(Welcome to Comics Rewind, a weekly column devoted to discovering – or re-discovering – great comics published some time in the past. Here you will find looks back at comics published in every era, from the Golden Age to the Modern Age, as well as retrospectives on the work of important comics writers, lists of “essential” comics, and evaluations of important works, as well as works worthy of a second look or a wider audience. Enjoy!)
I try to keep a sense of diversity in this column. Really I do. I want to present a mix of creator-owned and corporate comics, superhero comics and non-superhero comics, limited series and ongoing series, new writers and old. But being the completist-minded fanboy that I am, there are certain recurring themes that I won’t be able to shy away from until there’s nothing else there to talk about. Chief among them is the work of Warren Ellis, a comics writer I worship without apology. We’re coming up on a year of work with this column and I’ve already looked at his writing here several times. But guess what? It’s time to do it again, because I can’t wait any longer to talk about The Authority.
Ellis doesn’t do a whole lot of superhero work, especially now that he has the reputation and stability to pick and choose projects. He’s not shy about admitting he finds much of the genre boring these days, which actually seems to be a rather fashionable opinion to have, but few of the people who have it seem willing to do something about it. When Warren Ellis writes superheroes, he writes them the Warren Ellis way. In Warren Ellis: Captured Ghosts, the excellent documentary released last year about his life and work, Ellis described the formula for writing a superhero comic as follows: “What you do is you take a soap opera, and you take out all the sex scenes, and replace them with people punching each other.” I’m not going to spend the whole of this column attempting to analyze The Authority as it relates to that statement, but I will say there’s an awful lot of punching, and it’s the kind of punching that literally knocks jaws clean off.
Ellis generated The Authority at Wildstorm in the late ’90s, around the same time he was beginning what is his most important superhero work to date: Planetary. Authority grew out of the ashes of another Ellis Wildstorm title – Stormwatch – which Ellis has said was being published just because the people at Wildstorm liked reading it. Stormwatch was full of complexity in its plotting, its characterization and its themes. It was a grown up superhero comic, a departure from everything else the genre had to offer at the time. And it didn’t sell.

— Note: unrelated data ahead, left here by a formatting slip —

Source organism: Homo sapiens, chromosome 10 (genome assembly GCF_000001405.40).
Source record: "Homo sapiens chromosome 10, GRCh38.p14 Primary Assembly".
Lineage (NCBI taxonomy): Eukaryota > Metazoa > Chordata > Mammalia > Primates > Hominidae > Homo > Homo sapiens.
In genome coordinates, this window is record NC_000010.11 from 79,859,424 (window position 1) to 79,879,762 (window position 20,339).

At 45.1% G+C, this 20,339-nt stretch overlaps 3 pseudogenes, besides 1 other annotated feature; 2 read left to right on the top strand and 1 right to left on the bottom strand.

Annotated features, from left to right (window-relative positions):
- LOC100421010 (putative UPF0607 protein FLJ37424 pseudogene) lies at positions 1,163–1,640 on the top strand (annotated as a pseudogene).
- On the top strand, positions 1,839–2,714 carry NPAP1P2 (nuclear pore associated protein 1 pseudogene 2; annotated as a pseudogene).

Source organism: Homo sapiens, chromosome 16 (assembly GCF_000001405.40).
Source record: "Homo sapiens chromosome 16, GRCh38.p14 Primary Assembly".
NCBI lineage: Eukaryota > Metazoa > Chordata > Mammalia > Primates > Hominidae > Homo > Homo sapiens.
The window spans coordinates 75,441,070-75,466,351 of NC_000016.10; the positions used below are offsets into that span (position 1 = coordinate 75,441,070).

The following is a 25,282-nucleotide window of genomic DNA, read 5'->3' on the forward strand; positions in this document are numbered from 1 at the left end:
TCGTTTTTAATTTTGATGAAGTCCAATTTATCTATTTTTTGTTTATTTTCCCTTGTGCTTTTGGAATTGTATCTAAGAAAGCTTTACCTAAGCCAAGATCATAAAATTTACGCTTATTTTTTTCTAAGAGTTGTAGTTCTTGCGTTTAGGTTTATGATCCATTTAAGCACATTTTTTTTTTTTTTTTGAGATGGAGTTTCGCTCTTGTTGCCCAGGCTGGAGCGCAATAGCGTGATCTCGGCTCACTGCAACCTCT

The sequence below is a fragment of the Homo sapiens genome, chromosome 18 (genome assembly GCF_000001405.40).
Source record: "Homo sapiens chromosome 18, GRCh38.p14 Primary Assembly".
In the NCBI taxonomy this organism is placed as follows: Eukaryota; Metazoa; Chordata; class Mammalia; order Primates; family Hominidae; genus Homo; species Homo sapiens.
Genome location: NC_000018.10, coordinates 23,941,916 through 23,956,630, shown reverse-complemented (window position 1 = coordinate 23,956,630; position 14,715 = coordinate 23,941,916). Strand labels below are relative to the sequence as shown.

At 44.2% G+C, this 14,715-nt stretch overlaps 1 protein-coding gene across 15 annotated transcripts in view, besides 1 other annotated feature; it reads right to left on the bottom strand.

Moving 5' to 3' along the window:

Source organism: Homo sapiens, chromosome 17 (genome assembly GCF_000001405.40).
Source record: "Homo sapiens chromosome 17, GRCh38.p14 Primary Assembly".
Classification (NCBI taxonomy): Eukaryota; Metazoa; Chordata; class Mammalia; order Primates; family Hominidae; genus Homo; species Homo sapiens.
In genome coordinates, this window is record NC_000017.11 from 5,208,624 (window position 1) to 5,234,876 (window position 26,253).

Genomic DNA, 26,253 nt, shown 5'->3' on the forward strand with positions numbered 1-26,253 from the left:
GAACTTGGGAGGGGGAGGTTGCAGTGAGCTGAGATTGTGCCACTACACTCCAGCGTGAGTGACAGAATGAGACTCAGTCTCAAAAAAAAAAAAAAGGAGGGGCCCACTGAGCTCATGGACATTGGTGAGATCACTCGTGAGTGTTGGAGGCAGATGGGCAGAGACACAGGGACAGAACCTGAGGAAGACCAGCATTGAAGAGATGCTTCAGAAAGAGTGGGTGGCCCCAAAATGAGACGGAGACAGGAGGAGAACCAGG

So Ellis recycled some characters, added a bit more “flash and thunder,” and The Authority was born. The idea is, as with most superhero team books, simple. The Authority or a bunch of superhumans who ride around on an extra-dimensional craft called The Carrier and combat various threats to Earth. It’s what Ellis does with them that sets them apart.
First of all, The Authority isn’t exactly made up of the most virtuous of characters. They aren’t outright nasty, but they can be a rather grim lot. Their leader – Jenny Sparks – has been around for a century watching humanity rise and fall, and she’s come to view things rather simply. She wants to leave the world better than she found it. She wants to put on vulgar displays of power in the hope that she can convince humankind that it’s got more to offer the universe. She doesn’t always have the highest hopes that this wish will come true, but she keeps fighting anyway.
I’m not going to go down the full list of members of the group and give you a mini-analysis of each, but you get the idea. Not your typical superhero team. Then Ellis – with the help of the stunning work of artist Bryan Hitch – goes about making sure we’re not reading a typical superhero book. Within a few pages of the first issue an entire city has been leveled, and things only get bigger from there.
Part of the genius of Warren Ellis is his knack for simultaneously playing by a genre’s rules and subverting them. The Authority follows the classic superhero formula of present the threat, find a way to hurt the threat and then eliminate the threat. But you’ve never seen another superhero book like this.
The visuals are the first thing you notice. Everything is bigger. This isn’t just Batman decking The Joker on the jaw (not that there’s anything wrong with that) or Spider-Man wrapping up Doc Ock. Cities fall in The Authority. Invasions come from parallel worlds. One of the threats in Ellis’ 12-issue run is literally God. The Authority runs a no holds barred kind of game. They will punch your face off, incinerate you without batting an eye and pilot their alien trans-dimensional supership right down your throat. It’s a new kind of badass, the kind of badass only Warren Ellis can summon, and once you’ve read it you’ll put down everything other superhero book feeling that just a little something was missing.
Ellis only did 12 issues (three story arcs) on The Authority before turning the book over to Mark Millar, who also turned in some great stories. The Authority has been through five volumes, several creative teams and nearly 100 issues, but it’s those first dozen that remain landmark works in the field of superhero comics. They turned the page on something new, just like Planetary. Everyone points to Transmetropolitan when it’s time to discuss the impact Ellis has had on modern comics, but what’s too often forgotten is just how versatile he is. Yes, he’s among the most important writers of creator-owned material ever, but he’s also a guy who got inside the system and helped remake it in his own image.
Plus, you know, faces getting punched off. Kinda hard to argue with the value there.